- The Washington Times - Wednesday, July 16, 2003

The 2004 Democratic presidential nominating contest began too soon, with abundant candidates, but without much weight. At nine candidates currently, the field seems curiously incomplete, predictably argumentative and embarrassingly inarticulate. If this is a fair assessment, there will likely be more candidates before the end of the year.

So far, former Vermont Gov. Howard Dean has been most of the show, planting his camp flag in the Democratic Party’s left liberal base, capitalizing on that base’s continuing resentment of the 2000 Bush victory, and its implacable opposition to the military efforts following the national trauma of September 11, 2001. Candidate Dean has also replaced his record as a fiscally moderate governor of Vermont with that populist rhetoric previously trademarked by the late Sen. Paul Wellstone of Minnesota. This, it should come as no surprise, arouses the liberal grassroots in much of the East and Midwest, while maintaining a following in the West and South (where the left is less numerous, but still a noticeable part of the Democratic primary vote). A Dean nomination, however, would likely leave the political center to President Bush — and his re-election.

Sens. Joe Lieberman and John Kerry, and Rep. Dick Gephardt — each men of substance and experience — have so far failed to excite many Democrats outside their campaign cadres now organizing for them in the various states. Sen. Bob Graham, a moderate, has decided to take an obvious path, attacking President Bush on his rationale for the war in Iraq, a retroactive issue that so far leaves most Americans, outside the media, cold. Sen. John Edwards, who many observers felt might be the dark horse surprise of 2004, has left no real impression so far, and like most of his rivals, has spent recent months under the thumb of his political consultants, who, not surprisingly, have counseled that he (as have the consultants for the other candidates) spend much time raising money (so that they can presumably be paid their exorbitant fees).

To be fair to these candidates, the short-term political environment for the Democrats is not filled with delicious opportunities. Mr. Bush, after his response to September 11, has executed two successful military efforts, and seems to be confronting America’s now obvious and inescapable international leadership role with general support. Each time the Democratic candidates get together, furthermore, they wound themselves in the political fanny. The NAACP debacle, just concluded, only proved this once again. The economy, amid backing and filling fiscal reports, appears slowly to be expanding into a recovery that is likely to be most evident in early 2004, which, if it happens, would be the worst possible news for the Democrats.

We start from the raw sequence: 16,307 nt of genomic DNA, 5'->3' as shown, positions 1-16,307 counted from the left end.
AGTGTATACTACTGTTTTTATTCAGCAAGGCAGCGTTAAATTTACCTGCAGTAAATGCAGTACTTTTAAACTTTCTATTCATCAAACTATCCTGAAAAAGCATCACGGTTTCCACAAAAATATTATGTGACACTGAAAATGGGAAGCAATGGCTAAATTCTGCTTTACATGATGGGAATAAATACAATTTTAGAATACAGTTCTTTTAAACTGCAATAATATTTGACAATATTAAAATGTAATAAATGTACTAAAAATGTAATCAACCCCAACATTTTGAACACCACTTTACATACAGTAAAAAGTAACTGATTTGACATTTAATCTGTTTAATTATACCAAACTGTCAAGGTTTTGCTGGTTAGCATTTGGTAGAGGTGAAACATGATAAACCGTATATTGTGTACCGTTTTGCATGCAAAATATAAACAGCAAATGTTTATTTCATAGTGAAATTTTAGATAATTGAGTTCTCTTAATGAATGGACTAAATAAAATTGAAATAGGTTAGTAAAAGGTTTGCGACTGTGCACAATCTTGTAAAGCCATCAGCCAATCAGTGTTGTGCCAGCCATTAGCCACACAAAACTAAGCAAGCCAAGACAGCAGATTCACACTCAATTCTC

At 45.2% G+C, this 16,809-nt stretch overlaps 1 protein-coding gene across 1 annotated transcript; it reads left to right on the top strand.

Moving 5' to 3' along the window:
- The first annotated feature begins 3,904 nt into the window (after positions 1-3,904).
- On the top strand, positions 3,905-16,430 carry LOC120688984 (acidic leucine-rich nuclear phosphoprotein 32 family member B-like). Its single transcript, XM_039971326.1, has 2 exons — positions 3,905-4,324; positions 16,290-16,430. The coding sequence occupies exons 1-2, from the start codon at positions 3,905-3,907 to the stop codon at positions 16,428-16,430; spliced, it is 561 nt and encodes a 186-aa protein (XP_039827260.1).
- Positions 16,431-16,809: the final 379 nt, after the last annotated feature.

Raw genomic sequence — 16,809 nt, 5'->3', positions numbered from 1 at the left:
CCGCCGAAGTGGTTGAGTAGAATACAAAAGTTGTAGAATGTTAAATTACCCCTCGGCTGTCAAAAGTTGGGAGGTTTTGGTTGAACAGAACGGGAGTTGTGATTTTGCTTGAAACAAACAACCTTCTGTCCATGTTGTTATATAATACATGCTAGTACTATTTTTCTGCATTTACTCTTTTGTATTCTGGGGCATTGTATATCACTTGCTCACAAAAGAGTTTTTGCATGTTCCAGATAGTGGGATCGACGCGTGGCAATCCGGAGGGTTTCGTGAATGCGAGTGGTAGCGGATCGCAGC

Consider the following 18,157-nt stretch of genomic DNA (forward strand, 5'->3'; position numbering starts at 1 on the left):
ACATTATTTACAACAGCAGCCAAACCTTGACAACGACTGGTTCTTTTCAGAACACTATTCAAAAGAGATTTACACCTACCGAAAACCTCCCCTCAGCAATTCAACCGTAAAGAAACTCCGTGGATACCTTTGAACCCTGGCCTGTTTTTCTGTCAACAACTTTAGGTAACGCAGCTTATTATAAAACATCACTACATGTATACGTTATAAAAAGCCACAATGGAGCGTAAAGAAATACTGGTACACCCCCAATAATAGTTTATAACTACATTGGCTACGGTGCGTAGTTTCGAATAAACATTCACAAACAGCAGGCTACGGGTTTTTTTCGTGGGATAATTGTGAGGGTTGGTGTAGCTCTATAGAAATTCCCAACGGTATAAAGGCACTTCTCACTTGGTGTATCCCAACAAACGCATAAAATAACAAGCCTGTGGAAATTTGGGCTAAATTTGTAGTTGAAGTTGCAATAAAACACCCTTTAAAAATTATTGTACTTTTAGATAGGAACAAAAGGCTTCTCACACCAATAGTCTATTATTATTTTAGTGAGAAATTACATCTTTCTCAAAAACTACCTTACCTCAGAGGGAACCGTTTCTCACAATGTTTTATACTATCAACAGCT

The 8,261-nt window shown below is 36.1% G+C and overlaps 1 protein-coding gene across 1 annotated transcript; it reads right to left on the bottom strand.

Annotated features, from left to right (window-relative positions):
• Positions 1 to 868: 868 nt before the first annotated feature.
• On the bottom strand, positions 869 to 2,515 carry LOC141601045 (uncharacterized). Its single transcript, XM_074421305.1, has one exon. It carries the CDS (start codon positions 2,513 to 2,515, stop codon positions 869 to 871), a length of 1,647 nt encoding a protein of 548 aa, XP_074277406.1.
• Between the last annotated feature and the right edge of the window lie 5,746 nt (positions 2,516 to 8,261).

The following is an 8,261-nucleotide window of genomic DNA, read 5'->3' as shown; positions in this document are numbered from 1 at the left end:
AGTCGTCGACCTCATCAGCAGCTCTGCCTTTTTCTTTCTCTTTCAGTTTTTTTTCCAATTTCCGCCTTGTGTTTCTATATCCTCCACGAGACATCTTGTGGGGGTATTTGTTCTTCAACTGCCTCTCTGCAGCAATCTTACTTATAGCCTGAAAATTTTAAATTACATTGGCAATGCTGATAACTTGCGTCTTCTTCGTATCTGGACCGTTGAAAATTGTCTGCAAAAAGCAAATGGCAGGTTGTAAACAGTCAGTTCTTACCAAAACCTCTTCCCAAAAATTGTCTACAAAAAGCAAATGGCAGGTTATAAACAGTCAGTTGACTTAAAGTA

So what does this suggest will happen next?

I think it means that some other figures will be tempted to enter the contest in the autumn or winter coming. Two obvious names are Gen. Wesley Clark and Sen. Joe Biden.

Reportedly interested in running, Gen. Clark would fall into the “McClellan” category (cf. also Douglas MacArthur) of military figures who ran for the presidency attacking a civilian president’s conduct of war. Gen. McClellan was critical of President Lincoln’s handling of the Civil War but was rebuked by the voters. The “Washington” category, of course, has many more successful candidates, including Presidents Jackson, Harrison, Taylor, Grant and Eisenhower — although few of them were outstanding chief executives. (Perhaps the nation’s greatest 20th-century general, George Marshall, did not run for the presidency, but his executive abilities arguably far exceeded those of most of the battlefield heroes who did run and win.)

Joe Biden remains the major potential Democrat — known to be interested in running, but not yet in the race. His candidacy for president in 1988 came to a premature end in 1987, following allegations from the Dukakis campaign that he plagiarized his speeches. It turned out that this was mostly a campaign “dirty trick” against Mr. Biden, who did not so much plagiarize as he did talk too much. (It subsequently turned out that during this time he had a life-threatening aneurism that undoubtedly aggravated his state of mind.)

The fact remains, however, that Mr. Biden is one of the most intelligent and experienced Democrats in Congress (having been ranking Democrat on both Foreign Relations and Judiciary Committees), and his conduct as a Democratic leader during the post-September 11 period (like Mr. Gephardt’s and Mr. Lieberman’s) has been statesmanlike. In the past 15 years, Mr. Biden has clearly matured, but the question remains whether his life-long inclination to speak essays instead of paragraphs has been curbed.

Conservative columnist William Safire recently wrote that Mr. Biden would be the toughest Democratic opponent for Mr. Bush, especially if he had entered the race earlier. It might turn out, however, that Mr. Biden’s delay could work in his favor — although, as matters now stand, it does not appear that 2004 will be kind to any Democrat.

Barry Casselman is a free-lance political writer.

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